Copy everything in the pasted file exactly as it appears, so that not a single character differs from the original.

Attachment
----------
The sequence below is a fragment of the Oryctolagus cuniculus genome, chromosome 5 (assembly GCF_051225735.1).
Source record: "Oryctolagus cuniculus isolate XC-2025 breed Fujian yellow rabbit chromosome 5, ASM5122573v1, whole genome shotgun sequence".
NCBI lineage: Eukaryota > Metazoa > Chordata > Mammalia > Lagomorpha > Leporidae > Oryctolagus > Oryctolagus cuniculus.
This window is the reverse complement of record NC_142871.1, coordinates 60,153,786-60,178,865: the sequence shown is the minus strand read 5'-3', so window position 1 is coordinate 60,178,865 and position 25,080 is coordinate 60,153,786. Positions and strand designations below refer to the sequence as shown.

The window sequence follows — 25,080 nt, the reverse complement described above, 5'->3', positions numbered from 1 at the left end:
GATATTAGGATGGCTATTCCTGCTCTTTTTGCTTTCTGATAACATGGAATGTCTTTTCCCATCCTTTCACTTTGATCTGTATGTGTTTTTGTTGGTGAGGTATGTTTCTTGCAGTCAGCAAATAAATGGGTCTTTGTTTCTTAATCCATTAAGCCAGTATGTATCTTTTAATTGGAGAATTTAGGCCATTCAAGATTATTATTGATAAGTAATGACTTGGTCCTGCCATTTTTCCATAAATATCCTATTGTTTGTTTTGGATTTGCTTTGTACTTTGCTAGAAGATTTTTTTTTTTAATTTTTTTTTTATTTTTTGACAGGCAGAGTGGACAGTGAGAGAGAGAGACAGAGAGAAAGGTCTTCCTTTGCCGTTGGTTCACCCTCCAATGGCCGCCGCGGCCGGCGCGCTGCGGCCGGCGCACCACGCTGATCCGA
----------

The sequence below is a fragment of the Oryctolagus cuniculus genome, chromosome 5 (assembly GCF_051225735.1).
Source record: "Oryctolagus cuniculus isolate XC-2025 breed Fujian yellow rabbit chromosome 5, ASM5122573v1, whole genome shotgun sequence".
NCBI lineage: Eukaryota > Metazoa > Chordata > Mammalia > Lagomorpha > Leporidae > Oryctolagus > Oryctolagus cuniculus.
This window is the reverse complement of record NC_142871.1, coordinates 60,153,786-60,178,865: the sequence shown is the minus strand read 5'-3', so window position 1 is coordinate 60,178,865 and position 25,080 is coordinate 60,153,786. Positions and strand designations below refer to the sequence as shown.

The window sequence follows — 25,080 nt, the reverse complement described above, 5'->3', positions numbered from 1 at the left end:
GATATTAGGATGGCTATTCCTGCTCTTTTTGCTTTCTGATAACATGGAATGTCTTTTCCCATCCTTTCACTTTGATCTGTATGTGTTTTTGTTGGTGAGGTATGTTTCTTGCAGTCAGCAAATAAATGGGTCTTTGTTTCTTAATCCATTAAGCCAGTATGTATCTTTTAATTGGAGAATTTAGGCCATTCAAGATTATTATTGATAAGTAATGACTTGGTCCTGCCATTTTTCCATAAATATCCTATTGTTTGTTTTGGATTTGCTTTGTACTTTGCTAGAAGATTTTTTTTTTTAATTTTTTTTTTATTTTTTGACAGGCAGAGTGGACAGTGAGAGAGAGAGACAGAGAGAAAGGTCTTCCTTTGCCGTTGGTTCACCCTCCAATGGCCGCCGCGGCCGGCGCGCTGCGGCCGGCGCACCACGCTGATCCGA